Landscaping Tips — August 29, 2013 at 11:07 pm

6 DIY Landscaping Tips and Random Advice

landscaping-tips

One of the best things about working on your own landscaping is the ability to try different things, create unique looks and tinker with it until it’s just right. However, there are some general tips and guidelines that can help save some stress down the road and let you spend more of your time creating new ideas, rather than going back to fix old ones.

1. Make sure everything slopes away from your house.

The last thing you want is a giant lake forming at the base of your house because your brand new patio you so proudly build yourself is sloping back towards your house. Whether your installing a new patio, building a deck or leveling the yard for a new lawn, make sure it gently slopes away from the house.  This can easily be done with a couple stakes, a string line and a bubble level.  All of these are available at your local hardware store and are very inexpensive, but well worth it.  To help you keep those string lines nice and tight, here’s a simple video that shows one great way to do it.

 

container-gardening2. Pick appropriate sized trees for your available space.

No matter how much you love the look of that liquid amber tree, planting it too close to your home or driveway can cause major issues as it grows to it’s full size. Tree roots can cause havoc to your freshly laid sod or disturb your home’s foundation. Likewise, planting a massive tree towards the back of your yard can provide some great privacy from your neighbors.  However, it may start to cause damage to your fence as the roots grow out and will need to be trimmed from time to time to keep it from going over to far into your neighbors yard.

For smaller spaces, consider planting dwarf trees in containers. Not only do you get the benefit of fruit or colorful leaves without the hassle of larger trees, but by putting the container on a small furniture dolly you can easily move them around the yard to take advantage of where the sun hits throughout the seasons.

 

3. Variety is the key to a beautiful yard.

If you plant too much of the same thing, what happens when those trees or flowers aren’t in bloom?  Likewise, planting all deciduous trees may look beautiful in the fall, but it can make your landscape look extremely bare in the winter.  When choosing your landscape flora, make sure you pay attention to the time of year it blooms and plant a variety to ensure wonderful colors all year long!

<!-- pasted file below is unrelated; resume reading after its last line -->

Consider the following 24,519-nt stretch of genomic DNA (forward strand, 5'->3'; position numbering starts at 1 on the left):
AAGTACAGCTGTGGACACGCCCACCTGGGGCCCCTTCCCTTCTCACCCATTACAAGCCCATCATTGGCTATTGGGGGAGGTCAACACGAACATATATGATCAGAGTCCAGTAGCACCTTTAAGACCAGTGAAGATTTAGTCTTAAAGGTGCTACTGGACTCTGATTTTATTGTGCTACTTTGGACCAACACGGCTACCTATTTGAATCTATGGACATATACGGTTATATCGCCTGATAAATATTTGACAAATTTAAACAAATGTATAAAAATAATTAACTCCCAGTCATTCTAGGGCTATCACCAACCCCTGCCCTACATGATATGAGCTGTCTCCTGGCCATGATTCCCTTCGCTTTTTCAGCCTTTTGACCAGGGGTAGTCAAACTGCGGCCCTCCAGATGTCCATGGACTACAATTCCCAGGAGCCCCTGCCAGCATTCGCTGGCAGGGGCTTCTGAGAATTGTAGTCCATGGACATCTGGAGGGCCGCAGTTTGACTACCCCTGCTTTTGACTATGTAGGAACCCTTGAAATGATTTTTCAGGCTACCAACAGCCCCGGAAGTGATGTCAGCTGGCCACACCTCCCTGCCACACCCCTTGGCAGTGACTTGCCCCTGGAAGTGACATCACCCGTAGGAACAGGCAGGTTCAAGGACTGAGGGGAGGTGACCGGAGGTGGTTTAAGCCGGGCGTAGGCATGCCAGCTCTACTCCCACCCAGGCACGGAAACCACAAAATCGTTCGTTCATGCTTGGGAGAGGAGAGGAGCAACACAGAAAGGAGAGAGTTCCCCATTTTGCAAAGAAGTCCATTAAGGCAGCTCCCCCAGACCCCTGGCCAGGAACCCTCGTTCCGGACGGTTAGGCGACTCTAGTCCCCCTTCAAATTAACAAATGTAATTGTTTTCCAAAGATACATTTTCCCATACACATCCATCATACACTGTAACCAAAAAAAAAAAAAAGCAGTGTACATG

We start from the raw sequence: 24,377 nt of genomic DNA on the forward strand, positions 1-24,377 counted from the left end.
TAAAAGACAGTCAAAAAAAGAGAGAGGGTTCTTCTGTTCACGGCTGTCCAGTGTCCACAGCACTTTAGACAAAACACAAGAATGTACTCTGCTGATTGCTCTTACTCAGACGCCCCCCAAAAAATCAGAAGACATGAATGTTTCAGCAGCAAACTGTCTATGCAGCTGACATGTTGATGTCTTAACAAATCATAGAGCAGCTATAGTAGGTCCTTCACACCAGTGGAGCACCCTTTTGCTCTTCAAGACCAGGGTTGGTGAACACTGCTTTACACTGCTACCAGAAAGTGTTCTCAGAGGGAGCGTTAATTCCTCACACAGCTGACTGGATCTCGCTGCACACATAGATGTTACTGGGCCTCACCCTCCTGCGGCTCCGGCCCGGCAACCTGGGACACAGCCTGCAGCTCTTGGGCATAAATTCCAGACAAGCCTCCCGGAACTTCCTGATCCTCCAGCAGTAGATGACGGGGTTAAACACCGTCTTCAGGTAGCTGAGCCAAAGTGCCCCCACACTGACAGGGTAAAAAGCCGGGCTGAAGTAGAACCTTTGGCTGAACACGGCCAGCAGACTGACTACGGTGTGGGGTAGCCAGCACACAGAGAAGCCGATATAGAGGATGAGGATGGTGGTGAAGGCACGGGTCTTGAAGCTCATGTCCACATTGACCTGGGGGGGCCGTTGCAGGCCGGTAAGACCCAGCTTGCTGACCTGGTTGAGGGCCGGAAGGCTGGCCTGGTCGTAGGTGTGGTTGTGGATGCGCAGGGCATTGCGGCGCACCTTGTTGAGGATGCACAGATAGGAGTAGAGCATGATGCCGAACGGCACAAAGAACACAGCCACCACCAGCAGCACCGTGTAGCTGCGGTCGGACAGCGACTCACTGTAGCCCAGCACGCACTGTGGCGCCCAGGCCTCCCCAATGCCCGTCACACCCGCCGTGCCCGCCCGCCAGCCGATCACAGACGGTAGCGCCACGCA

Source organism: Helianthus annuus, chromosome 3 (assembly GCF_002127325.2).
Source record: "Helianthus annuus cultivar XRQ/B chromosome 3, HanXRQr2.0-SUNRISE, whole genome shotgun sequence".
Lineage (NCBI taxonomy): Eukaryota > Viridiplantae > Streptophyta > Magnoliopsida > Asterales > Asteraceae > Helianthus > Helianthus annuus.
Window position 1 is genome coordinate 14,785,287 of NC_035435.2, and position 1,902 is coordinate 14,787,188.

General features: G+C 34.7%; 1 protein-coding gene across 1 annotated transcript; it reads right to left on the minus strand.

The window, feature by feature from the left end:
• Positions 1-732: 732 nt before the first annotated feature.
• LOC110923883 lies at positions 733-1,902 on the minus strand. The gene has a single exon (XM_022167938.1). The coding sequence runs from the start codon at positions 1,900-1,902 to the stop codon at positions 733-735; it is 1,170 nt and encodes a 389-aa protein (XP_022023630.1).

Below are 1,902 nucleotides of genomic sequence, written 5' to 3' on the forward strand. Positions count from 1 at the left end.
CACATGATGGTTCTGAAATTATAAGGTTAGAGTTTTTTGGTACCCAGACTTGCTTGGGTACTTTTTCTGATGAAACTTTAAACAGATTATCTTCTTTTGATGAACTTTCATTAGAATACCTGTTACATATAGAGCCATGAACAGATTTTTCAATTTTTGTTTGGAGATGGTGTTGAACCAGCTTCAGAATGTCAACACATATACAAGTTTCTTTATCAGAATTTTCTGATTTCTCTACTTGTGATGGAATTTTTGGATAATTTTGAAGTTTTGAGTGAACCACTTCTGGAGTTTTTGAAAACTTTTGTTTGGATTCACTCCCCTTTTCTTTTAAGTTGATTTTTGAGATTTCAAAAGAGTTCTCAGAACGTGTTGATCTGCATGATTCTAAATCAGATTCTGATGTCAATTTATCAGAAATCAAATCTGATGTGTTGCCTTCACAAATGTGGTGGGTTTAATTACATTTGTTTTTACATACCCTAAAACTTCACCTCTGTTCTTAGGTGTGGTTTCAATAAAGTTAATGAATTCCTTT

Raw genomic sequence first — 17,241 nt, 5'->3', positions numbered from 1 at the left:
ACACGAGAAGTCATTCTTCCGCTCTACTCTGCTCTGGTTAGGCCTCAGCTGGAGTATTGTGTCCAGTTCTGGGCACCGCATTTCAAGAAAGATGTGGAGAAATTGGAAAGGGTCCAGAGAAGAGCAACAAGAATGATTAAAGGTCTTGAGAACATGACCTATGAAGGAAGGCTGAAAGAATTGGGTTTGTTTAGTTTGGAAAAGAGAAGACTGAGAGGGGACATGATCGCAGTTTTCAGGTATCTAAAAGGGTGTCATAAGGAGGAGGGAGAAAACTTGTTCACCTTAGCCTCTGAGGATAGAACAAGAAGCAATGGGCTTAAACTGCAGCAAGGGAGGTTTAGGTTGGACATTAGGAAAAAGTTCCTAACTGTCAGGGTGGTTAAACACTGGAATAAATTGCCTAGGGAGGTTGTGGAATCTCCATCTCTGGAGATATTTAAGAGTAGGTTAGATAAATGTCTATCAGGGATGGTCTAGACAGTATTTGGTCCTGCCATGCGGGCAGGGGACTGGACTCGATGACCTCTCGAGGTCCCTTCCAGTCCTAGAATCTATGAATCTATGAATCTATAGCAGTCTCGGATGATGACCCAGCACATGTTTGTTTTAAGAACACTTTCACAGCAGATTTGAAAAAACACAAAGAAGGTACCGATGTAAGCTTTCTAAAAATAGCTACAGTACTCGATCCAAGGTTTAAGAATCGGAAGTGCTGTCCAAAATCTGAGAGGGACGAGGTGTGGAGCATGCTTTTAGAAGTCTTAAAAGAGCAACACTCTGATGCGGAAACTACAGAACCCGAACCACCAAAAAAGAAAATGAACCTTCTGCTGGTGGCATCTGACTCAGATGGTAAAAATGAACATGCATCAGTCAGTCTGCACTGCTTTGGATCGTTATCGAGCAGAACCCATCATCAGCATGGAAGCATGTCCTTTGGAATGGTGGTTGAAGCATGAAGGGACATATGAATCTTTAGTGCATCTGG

Planting a variety is not only important for blooming and color, but also for sizes and shape. Give your planting beds some dimension by planting in layers. Start with the taller growing plants in the back and work your way forward until you get down to the low-growing showy plants in the front. You’ll not only have more depth to your planting bed but it will be a lot easier to access your smaller annuals that will need to be replanted from year to year.

flowering-tree

4. In hot regions, shade is king.

Consider planting a large shade tree on the southeast, southwest and western areas of your house if you live in regions that get hot summers. A big, healthy shade tree can provide roughly the cooling potential of 10 room-sized air conditioner units running for as much as 20 hours per day.  Just make sure you plant them a safe distance away from your home’s foundation.

 

5. Pick plants that flourish in your area.

When I moved into my first home, all I wanted was a big, red maple tree out front that would light up my yard with the vibrant colors of fall. However, after doing a little research, I learned that no matter how much I wanted it, a maple tree wouldn’t do well in my hot, dry desert climate.  From ornamental plants to fruit producing trees, your life will be much easier if you use plants that are suited for your climate, soil type, surrounding plants and local animals. A little time spend researching what works best in your area can save a lot of heartache down the road.

To start, visit local nurseries and talk to them about what grows best in your area. Although many will give you valuable advice, keep in mind that if you tell them you want a particular type of plant, they may tell you it will grow fine just to make a sale.  You can also visit many online resources such as the National Gardening Association, Better Homes and Gardens or the many blogs out there by people like you and me.  Another option is to visit local university horticulture departments if there is one in your area. Not only will they be a wealth of advice but many offer free soil testing.

 

6. Buy in bulk. Save some money.

Most landscapes require more dirt or soil amendments than is available in the average yard. While many new home owners will just head down to the local home improvement warehouse to buy bags of soil or mulch, more often than not they end up going back for more and more once they realize those big bags in the store don’t really go that far.  Instead of paying a premium for nicely packaged bags, visit your local building materials supplier and buy in bulk. If you have a large project, they will actually deliver it right to your house.  For smaller projects, borrow a friends pick up truck and have them empty a scoop or two in the the back of the truck.  By buying in bulk, you’ll save money in the long run and often have more options than what’s available at the local store.  This same logic applies to many landscaping materials such as sand, gravel, straw, wood chips and various types of mulch.

(hint: if you’re getting material delivered to your house, put a large tarp down on the driveway before they deliver. It will make clean up much easier!!)